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  5. "Les crevettes sont orange."

"Les crevettes sont orange."

Translation:The shrimp are orange.

March 30, 2018

13 Comments


https://www.duolingo.com/profile/DerGoldmann

The plural for "shrimp" works much like the plural for "fish" does in Standard American English. In this case, the standard correct answer should be "The shrimp are orange."


https://www.duolingo.com/profile/CommeuneTexane

"Shrimp" and "shrimps" are both correct plural forms: https://www.merriam-webster.com/dictionary/shrimp Both are already accepted. Added "prawns."


https://www.duolingo.com/profile/DerGoldmann

Of course both should be accepted. Though, I do grimace every time I hear someone say "shrimps" when referring to a menu item. Rather, what I am proposing is that the suggested correct or top translation should appear as "shrimp". Also, I believe the typical usage of "shrimps" is to refer to multiple species of shrimp/s. Similar to the plural of fish – "fish" vs. "fishes".


https://www.duolingo.com/profile/ellisdp

"Shrimps" would be the normal plural in British English.


https://www.duolingo.com/profile/n6zs
  • 2215

Both "shrimps" (UK) and "shrimp" are accepted.


https://www.duolingo.com/profile/CommeuneTexane

I prefer "shrimp" for the plural form as well, but unlike fish, the plural of "shrimp" really can be "shrimps", even among the same species. This is likely a regional variation in English.


https://www.duolingo.com/profile/CJ.Dennis

"shrimp" is a complicated word! Here are its attributes from Wiktionary:

shrimp (countable and uncountable, plural shrimp or shrimps)

Plural "fishes" only refers to species, whereas plural "shrimps" can refer to species or individuals. It's your choice whether you use "shrimp" or "shrimps" for multiple individuals.


[deactivated user]

    "Les crevettes sont oranges." marked incorrect


    https://www.duolingo.com/profile/Ripcurlgirl

    Certain colour adjectives are invariable—that is, they never change regardless of the gender and number of the noun. All of these adjectives are derived from nouns. Take orange for example.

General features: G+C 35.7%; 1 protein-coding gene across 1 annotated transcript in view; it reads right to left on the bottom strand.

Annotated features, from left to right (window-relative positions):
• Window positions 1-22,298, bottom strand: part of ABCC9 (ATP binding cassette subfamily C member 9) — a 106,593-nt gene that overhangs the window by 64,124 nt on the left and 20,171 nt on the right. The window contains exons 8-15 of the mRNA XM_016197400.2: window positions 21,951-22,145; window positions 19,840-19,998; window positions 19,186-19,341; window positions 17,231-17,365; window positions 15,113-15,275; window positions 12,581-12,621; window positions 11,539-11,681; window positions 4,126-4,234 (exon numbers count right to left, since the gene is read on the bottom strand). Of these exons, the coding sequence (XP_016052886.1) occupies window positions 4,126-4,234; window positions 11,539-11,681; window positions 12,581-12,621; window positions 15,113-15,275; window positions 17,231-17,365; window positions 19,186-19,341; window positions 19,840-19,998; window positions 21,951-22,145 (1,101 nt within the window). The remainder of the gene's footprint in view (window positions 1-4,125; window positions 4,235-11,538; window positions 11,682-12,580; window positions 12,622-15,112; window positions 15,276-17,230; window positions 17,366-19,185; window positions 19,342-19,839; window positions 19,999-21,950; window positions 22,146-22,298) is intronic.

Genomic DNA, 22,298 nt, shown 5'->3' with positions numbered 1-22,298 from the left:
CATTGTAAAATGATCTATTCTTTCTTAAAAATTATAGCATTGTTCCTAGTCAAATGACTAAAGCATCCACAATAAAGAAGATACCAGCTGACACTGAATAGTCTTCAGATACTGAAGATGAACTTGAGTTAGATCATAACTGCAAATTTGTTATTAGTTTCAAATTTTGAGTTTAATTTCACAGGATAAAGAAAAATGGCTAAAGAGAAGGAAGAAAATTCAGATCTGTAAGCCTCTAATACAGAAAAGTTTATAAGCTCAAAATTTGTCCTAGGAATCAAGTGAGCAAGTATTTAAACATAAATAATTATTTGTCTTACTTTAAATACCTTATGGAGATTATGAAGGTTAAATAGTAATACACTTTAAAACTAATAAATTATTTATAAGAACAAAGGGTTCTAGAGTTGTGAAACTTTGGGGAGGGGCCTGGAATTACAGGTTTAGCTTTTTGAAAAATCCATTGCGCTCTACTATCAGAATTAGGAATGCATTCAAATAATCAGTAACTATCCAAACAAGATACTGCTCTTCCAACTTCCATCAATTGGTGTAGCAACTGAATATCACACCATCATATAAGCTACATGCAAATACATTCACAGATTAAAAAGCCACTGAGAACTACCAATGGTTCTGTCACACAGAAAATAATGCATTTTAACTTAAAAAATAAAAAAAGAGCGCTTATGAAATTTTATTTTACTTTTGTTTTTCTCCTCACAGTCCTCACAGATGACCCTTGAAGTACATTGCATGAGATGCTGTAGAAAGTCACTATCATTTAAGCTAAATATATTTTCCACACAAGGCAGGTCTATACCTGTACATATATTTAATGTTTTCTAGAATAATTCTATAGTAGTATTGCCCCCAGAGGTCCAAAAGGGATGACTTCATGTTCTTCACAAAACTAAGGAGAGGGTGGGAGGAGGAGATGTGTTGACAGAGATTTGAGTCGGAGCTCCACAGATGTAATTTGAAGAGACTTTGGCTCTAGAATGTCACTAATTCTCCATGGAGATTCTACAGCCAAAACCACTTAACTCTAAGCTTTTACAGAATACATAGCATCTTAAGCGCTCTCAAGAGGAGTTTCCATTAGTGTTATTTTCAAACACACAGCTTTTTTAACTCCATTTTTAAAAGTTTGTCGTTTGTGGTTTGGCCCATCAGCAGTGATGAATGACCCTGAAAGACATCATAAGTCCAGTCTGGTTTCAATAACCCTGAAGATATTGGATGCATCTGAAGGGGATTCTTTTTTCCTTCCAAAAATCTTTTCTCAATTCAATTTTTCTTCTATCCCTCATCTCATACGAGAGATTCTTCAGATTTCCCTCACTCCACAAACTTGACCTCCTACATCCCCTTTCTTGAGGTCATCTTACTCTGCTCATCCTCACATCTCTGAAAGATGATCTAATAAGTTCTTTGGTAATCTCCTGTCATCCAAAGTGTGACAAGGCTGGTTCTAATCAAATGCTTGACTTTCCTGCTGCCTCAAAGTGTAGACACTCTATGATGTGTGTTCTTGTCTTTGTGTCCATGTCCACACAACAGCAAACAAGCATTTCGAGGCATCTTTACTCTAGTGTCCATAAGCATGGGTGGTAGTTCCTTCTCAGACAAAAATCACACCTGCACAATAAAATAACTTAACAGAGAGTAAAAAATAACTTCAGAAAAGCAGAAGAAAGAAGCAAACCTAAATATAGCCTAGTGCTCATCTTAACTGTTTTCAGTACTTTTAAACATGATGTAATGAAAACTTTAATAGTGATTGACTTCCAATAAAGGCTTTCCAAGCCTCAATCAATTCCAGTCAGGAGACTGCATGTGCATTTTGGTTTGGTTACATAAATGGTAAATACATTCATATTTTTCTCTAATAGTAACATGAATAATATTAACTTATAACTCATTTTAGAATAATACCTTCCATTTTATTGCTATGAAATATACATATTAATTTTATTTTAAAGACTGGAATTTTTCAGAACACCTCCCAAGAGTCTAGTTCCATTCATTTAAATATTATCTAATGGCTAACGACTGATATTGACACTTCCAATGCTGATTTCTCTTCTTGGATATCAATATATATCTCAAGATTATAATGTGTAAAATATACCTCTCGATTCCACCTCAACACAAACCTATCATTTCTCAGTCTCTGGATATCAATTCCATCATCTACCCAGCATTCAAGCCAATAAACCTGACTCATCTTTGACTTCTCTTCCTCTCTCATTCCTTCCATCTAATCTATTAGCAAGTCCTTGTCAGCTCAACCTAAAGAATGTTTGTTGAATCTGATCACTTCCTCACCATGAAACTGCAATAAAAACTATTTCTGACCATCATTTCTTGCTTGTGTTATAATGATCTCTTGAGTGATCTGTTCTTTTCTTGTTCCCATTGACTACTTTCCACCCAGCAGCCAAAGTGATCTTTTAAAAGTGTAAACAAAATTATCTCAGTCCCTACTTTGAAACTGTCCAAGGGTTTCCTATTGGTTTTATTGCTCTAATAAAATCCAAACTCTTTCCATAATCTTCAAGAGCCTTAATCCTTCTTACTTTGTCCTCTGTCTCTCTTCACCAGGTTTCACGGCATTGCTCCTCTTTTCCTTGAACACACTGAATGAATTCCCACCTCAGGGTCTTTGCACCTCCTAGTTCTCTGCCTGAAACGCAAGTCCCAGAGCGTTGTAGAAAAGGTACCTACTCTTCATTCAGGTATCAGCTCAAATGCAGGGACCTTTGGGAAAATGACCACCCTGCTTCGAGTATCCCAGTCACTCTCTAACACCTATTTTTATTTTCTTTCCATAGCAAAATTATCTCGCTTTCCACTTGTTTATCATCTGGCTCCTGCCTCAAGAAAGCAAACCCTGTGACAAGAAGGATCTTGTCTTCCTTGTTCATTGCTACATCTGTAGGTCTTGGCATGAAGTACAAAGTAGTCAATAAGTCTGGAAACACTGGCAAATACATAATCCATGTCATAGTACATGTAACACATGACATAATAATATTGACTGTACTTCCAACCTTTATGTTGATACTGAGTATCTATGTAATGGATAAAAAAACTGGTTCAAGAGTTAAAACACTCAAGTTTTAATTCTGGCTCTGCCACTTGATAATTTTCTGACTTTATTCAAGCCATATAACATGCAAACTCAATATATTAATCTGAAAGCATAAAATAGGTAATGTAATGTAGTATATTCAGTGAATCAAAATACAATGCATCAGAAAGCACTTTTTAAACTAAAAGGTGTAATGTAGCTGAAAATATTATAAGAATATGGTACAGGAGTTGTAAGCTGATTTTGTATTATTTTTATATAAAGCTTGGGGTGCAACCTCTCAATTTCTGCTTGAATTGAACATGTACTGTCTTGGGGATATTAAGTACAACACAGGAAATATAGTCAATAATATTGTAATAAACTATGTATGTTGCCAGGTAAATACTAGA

As in English, in French orange refers to both the colour and the fruit (une orange). Though you can certainly have de multiples oranges (multiple oranges), the adjective form of the word never changes, even in the plural:

    J'ai acheté des chaussures orange.
    "I bought orange shoes."

    You can find a list of them here:
    https://www.thoughtco.com/invariable-french-adjectives-1368796


    https://www.duolingo.com/profile/Dom505740

    In Australia, shrimp are called prawns. Can prawns be accepted please?


    https://www.duolingo.com/profile/CommeuneTexane

    Prawns is an accepted answer, provided the rest of the sentence is correct.


    https://www.duolingo.com/profile/e066lovx

    In this case there is no correlation regarding plural for adjective "orange"?


    https://www.duolingo.com/profile/CommeuneTexane

    Correct, orange does not form agreements with the noun.

    Color adjectives that come from animals, fruits, flowers, gems, or other nouns found in nature are usually invariable and don't form agreements with the noun.

    Marron, orange, and or are common invariable color adjectives. For more, you can check out this list.

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